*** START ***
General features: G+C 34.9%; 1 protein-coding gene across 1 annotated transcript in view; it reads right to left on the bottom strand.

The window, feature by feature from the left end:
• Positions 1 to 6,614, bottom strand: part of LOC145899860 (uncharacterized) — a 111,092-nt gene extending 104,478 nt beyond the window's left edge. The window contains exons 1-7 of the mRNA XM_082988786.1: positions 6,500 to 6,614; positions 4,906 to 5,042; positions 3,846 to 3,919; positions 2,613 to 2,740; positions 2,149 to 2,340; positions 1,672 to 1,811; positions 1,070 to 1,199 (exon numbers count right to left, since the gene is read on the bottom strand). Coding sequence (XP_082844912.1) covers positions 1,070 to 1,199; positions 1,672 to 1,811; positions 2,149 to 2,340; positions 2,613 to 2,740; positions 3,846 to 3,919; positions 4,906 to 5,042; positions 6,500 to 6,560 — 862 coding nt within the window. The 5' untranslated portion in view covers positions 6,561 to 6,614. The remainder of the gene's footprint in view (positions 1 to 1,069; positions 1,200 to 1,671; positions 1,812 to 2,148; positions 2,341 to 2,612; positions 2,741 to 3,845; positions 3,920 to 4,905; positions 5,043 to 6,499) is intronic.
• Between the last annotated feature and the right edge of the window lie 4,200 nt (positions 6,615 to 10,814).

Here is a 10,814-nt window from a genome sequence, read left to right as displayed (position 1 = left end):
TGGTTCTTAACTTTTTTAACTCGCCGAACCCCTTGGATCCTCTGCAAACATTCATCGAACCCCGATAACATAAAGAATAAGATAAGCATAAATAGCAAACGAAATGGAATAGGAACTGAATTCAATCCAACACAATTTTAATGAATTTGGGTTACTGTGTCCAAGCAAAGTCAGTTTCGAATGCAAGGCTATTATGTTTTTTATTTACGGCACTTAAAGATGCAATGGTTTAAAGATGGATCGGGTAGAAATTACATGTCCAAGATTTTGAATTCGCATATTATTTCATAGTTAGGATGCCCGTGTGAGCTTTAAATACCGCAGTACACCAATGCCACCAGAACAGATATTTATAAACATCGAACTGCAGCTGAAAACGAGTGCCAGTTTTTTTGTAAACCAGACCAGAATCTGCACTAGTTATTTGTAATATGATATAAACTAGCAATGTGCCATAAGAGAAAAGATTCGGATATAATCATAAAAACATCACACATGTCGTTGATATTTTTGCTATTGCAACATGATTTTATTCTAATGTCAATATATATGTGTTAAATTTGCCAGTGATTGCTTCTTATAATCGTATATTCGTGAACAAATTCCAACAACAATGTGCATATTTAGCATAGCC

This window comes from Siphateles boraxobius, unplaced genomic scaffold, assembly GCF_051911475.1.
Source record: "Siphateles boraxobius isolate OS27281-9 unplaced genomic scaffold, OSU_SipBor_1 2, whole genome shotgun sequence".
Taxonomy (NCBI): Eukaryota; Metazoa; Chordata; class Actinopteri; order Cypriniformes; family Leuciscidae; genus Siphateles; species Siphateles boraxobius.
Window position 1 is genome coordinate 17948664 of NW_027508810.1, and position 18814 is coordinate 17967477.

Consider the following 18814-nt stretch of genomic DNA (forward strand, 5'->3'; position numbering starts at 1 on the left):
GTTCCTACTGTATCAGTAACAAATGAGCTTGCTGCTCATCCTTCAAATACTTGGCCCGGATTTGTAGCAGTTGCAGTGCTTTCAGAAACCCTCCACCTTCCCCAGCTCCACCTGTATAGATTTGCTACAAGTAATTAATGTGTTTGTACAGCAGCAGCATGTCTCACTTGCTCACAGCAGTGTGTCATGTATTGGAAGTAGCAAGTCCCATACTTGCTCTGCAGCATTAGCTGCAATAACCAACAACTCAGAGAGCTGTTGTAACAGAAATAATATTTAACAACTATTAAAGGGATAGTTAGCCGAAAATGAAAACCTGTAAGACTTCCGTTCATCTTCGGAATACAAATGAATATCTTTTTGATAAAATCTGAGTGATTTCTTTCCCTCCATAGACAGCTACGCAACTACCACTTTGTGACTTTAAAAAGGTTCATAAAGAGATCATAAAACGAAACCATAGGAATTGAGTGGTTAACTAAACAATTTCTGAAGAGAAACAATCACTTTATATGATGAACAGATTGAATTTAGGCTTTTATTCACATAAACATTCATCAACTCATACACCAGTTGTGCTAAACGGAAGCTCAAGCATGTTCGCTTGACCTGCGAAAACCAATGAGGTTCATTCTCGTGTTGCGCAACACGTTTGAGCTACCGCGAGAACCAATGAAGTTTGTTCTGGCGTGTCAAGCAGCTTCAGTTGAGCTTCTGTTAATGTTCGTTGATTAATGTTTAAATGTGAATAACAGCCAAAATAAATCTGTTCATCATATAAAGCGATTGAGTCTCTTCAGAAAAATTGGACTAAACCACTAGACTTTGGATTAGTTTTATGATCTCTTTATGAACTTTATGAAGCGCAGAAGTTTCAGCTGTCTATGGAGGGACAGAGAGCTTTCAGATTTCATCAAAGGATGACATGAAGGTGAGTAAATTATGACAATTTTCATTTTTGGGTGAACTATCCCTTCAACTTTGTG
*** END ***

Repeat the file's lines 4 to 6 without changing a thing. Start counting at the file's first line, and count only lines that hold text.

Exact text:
• Between the last annotated feature and the right edge of the window lie 4,200 nt (positions 6,615 to 10,814).

Here is a 10,814-nt window from a genome sequence, read left to right as displayed (position 1 = left end):
TGGTTCTTAACTTTTTTAACTCGCCGAACCCCTTGGATCCTCTGCAAACATTCATCGAACCCCGATAACATAAAGAATAAGATAAGCATAAATAGCAAACGAAATGGAATAGGAACTGAATTCAATCCAACACAATTTTAATGAATTTGGGTTACTGTGTCCAAGCAAAGTCAGTTTCGAATGCAAGGCTATTATGTTTTTTATTTACGGCACTTAAAGATGCAATGGTTTAAAGATGGATCGGGTAGAAATTACATGTCCAAGATTTTGAATTCGCATATTATTTCATAGTTAGGATGCCCGTGTGAGCTTTAAATACCGCAGTACACCAATGCCACCAGAACAGATATTTATAAACATCGAACTGCAGCTGAAAACGAGTGCCAGTTTTTTTGTAAACCAGACCAGAATCTGCACTAGTTATTTGTAATATGATATAAACTAGCAATGTGCCATAAGAGAAAAGATTCGGATATAATCATAAAAACATCACACATGTCGTTGATATTTTTGCTATTGCAACATGATTTTATTCTAATGTCAATATATATGTGTTAAATTTGCCAGTGATTGCTTCTTATAATCGTATATTCGTGAACAAATTCCAACAACAATGTGCATATTTAGCATAGCC